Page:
It started out small and exclusive. Smith would invite a few guys over to his place to play. They would discuss strategies and techniques. They’d practice against each other for hours on end, with the goal of eventually going to tournaments. Smith and a few other serious players wanted to blow away an audience, like the guy playing Ice Climbers did.

“My first ‘Melee’ tournament was one that Joe actually hosted at his house. People from Bozeman came and they were so much better than everyone in Missoula,” Chris Albert said.

After a few years of intense practice, though, Smith decided he was tired of it all. He stopped competing in tournaments. He couldn’t explain why, but he felt that competitive “Smash” was losing its appeal.

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Dawit Mengistu glances at the matches going on around the club's meeting room. Mengistu got involved in the Smash Bros. community after sustaining a track injury.

Little by little, the community fizzled out. People weren’t getting together to practice as much as they used to, and Bozeman continued to clobber Missoula in statewide tournaments.

Smash Club did not exist yet. The competitive “Smash” community in Missoula had only ever lived in people’s basements.

Katie Guy was just discovering the huge competitive community that existed around her favorite video game. She knew that there was a “Smash” community in Missoula, but she mostly practiced for tournaments on her own. Katie preferred a version of the game that was released after “Melee” called “Smash 4,” which has a much smaller following. “Smash 4” is a lot like “Melee,” but it doesn’t have the glitches that “Melee” players love. Katie said “Smash 4” is more about skill and learning how to use the characters as they were designed to be used.

“My main problem with ‘Melee’ is that it’s a really old game and it’s full of glitches. Really, the only way to win is by exploiting those glitches. I think that’s kind of dumb,” Guy said.

Guy fell in love with “Smash 4.” She wanted to join the competitive scene but she didn’t know many people she could practice with. The “Smash” community in Missoula only existed for “Melee” players.

She teamed up with another player, Zac Raasch, and they decided to set up an official Smash club through ASUM, where people who played all versions of the game could get together and practice at a consistent time. The club opened the door for anyone who was curious to join the Smash community.

It was Guy’s and Mengistu’s passion for the “Smash” community that brought Missoula “Smash” back to life.

Mengistu is the treasurer of Smash Club and one of the main event organizers, but he wasn’t always a Smasher. He has only been playing for the last two years.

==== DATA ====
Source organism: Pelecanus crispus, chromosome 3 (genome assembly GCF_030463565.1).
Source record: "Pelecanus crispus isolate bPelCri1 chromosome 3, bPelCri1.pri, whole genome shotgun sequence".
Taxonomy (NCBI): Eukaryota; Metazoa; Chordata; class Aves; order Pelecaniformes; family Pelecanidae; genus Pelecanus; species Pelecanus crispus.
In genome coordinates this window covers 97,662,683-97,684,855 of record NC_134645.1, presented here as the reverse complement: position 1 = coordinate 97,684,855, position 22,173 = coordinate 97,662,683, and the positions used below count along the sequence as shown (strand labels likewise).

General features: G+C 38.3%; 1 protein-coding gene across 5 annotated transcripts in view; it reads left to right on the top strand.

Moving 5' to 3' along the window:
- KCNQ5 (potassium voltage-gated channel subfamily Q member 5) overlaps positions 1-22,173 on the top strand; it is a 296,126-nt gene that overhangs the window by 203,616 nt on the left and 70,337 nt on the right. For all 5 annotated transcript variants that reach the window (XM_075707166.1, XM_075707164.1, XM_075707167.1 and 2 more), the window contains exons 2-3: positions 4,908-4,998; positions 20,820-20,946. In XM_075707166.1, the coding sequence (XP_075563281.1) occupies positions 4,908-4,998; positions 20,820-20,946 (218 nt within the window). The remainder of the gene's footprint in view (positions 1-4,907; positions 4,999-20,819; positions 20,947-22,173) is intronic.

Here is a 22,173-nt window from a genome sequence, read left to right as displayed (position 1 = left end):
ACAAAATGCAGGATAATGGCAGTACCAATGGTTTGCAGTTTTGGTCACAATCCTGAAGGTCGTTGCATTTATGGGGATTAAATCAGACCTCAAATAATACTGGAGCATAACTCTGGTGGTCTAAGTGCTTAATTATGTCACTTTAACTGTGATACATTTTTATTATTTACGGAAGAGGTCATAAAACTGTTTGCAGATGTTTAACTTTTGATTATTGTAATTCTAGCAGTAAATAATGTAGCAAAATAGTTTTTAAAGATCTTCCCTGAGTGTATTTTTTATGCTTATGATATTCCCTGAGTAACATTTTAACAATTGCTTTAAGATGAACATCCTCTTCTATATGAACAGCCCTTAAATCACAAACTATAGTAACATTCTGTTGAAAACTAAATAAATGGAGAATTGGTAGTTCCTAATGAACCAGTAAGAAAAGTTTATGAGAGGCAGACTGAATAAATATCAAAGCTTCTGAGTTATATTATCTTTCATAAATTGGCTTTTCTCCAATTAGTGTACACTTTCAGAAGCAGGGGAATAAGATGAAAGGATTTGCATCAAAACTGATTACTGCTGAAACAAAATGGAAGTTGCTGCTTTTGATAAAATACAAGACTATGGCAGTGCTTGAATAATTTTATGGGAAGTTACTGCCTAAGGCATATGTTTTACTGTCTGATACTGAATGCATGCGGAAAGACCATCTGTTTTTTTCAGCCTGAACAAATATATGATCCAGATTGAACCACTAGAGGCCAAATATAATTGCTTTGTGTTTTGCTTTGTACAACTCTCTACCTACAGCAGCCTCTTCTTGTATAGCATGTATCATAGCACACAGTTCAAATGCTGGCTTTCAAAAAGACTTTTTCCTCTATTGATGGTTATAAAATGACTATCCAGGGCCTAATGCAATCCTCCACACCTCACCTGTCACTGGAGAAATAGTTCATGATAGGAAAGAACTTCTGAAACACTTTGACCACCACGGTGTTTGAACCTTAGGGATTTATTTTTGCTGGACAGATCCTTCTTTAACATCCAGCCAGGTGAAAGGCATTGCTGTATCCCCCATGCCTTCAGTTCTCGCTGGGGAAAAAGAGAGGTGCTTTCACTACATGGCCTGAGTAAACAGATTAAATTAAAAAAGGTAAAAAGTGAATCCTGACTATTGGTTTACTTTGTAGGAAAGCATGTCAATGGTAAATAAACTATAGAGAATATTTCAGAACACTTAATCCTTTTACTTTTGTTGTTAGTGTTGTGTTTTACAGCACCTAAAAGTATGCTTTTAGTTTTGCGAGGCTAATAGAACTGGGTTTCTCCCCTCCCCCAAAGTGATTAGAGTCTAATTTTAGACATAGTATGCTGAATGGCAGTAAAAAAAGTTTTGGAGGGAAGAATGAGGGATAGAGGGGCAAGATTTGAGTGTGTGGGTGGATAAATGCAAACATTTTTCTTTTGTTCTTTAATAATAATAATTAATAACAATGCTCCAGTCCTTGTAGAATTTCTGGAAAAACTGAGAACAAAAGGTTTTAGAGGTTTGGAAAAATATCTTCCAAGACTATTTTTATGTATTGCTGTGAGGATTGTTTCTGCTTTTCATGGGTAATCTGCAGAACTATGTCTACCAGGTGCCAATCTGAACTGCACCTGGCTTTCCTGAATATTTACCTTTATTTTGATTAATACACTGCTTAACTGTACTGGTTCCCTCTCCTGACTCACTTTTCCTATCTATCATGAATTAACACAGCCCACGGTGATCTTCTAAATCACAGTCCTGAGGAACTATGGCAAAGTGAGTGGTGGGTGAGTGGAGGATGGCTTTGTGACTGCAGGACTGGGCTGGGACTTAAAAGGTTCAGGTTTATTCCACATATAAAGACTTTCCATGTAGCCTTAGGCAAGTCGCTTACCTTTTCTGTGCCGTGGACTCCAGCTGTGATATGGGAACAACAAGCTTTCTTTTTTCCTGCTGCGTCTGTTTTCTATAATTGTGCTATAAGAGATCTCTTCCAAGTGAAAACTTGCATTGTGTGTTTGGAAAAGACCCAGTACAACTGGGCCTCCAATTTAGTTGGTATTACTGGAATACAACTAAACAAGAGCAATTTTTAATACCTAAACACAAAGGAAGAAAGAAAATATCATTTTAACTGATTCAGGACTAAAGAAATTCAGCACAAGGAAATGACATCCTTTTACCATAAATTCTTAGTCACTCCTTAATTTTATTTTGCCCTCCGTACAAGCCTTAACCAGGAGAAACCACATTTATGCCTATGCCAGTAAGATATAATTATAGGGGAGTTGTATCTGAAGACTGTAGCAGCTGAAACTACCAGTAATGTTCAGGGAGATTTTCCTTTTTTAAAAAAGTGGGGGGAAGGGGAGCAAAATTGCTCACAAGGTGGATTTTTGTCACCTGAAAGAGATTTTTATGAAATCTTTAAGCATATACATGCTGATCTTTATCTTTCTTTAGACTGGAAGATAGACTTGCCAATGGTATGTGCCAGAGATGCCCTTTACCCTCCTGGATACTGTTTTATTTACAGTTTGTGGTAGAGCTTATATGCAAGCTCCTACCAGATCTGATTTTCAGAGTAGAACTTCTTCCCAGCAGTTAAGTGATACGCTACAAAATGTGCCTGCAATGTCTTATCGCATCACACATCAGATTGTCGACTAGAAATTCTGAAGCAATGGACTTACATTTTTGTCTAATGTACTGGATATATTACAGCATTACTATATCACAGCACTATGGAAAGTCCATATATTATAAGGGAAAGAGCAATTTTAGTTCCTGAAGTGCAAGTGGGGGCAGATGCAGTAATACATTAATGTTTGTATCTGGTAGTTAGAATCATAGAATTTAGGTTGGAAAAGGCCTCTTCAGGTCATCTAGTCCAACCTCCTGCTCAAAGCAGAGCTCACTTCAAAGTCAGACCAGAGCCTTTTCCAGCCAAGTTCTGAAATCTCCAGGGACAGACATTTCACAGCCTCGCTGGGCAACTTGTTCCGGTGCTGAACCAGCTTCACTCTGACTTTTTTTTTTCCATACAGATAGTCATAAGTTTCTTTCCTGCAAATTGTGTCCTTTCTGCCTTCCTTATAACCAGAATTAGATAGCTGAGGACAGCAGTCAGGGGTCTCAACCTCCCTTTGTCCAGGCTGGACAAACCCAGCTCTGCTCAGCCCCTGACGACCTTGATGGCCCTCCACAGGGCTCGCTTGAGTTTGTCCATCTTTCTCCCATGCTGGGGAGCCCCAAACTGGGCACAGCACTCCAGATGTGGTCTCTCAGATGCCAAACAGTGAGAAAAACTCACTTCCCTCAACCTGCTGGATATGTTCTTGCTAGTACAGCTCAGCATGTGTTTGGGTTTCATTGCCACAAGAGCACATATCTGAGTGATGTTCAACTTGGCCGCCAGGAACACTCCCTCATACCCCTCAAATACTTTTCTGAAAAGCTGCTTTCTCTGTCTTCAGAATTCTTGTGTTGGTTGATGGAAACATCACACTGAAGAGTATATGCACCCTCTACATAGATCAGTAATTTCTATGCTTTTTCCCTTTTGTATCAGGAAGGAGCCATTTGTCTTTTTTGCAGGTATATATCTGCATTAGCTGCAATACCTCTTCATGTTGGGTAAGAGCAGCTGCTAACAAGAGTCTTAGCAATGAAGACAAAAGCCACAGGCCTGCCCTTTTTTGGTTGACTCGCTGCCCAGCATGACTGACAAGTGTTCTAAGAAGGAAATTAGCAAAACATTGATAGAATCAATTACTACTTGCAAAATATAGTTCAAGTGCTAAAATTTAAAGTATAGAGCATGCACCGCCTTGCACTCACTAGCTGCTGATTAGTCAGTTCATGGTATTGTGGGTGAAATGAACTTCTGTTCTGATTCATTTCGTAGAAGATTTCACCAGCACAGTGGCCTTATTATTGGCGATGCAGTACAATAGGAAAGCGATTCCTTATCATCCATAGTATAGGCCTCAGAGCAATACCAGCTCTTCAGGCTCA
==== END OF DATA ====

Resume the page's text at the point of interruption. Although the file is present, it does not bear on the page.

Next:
He came to Missoula as a track athlete, but he quickly found himself injured, with nothing to occupy his time.

While he waited for his injury to heal, he contemplated transferring to another school, but then he saw a flier for Smash Club.

“When I first heard about it, I was baffled,” he said. “I was like ‘Man, these are some nerds. This isn’t a sport. What are you guys doing?’”

Even so, he showed up. He brought the wrong type of controller and lost to almost everyone he played against. But Mengistu was hooked by the community he saw that day. The 19-year-old athlete did not expect to make close friends in a classroom filled with people playing video games, but he did.

“In the Smash community I’m not thinking about what major I’m in or that I am a track athlete or even that I’m a black guy,” Mengistu said. “I’m just a dude who is playing Marth. I’m Marth. I swear, that’s all they’ll judge you on is which character you picked to play. That feels pretty great.”

Over time, Mengistu became an active member of the Smash Community. Now he regularly schedules events.

He organized a tournament called “Smash for the Station”. It was a fundraiser for KBGA and he wanted it to be a turning point for the “Smash” community.

“People were just talking about how they wish we would have more tournaments here. They were always talking about doing it. Doing it. Doing it. But it never happened,” Mengistu said. “Someone had to do it”.

Thirty-one people showed up to play, including folks from Helena and Bozeman, making it the largest Missoula “Smash” tournament yet. Even Smith attended and played.

“To be honest, seeing everyone come out has kind of pulled me back into it,” he said. “I love seeing how many fresh new faces there are and how good everyone has gotten.”

Chris Albert found out that he would be playing against his “Smash” nemesis, Richie Schoessler from Bozeman. For the first time in his “Smash” career, Albert beat Schoessler and got second place in the tournament. He won $45.

“I was playing out of my mind,” Albert said. “That was my first time actually feeling tournament winnings in my hands. I was like ‘Oh shit! Money!’”

Missoula players took home first, second and third place in the “Smash” for the Station Tournament. It was the first time Missoula had ever beat Bozeman in a state-level tournament.

“The tournament was like an awakening for Missoula’s ‘Smash’ scene,” Albert said.

It has been 16 years since “Super Smash Bros. Melee” was released, but today, Missoula’s “Smash” community is at its strongest.

Guy and Mengistu believe their newfound success can be attributed to the tight friendships they have formed within the community.

“I've always been an awkward introvert and had a hard time making friends,” Guy said. “I really wanted to create a space where people with this obscure interest could come together and make new friends. I have met loads of people I wouldn't have met otherwise, and I've seen a lot of people creating friendships. So I think that Smash Club is a huge success.”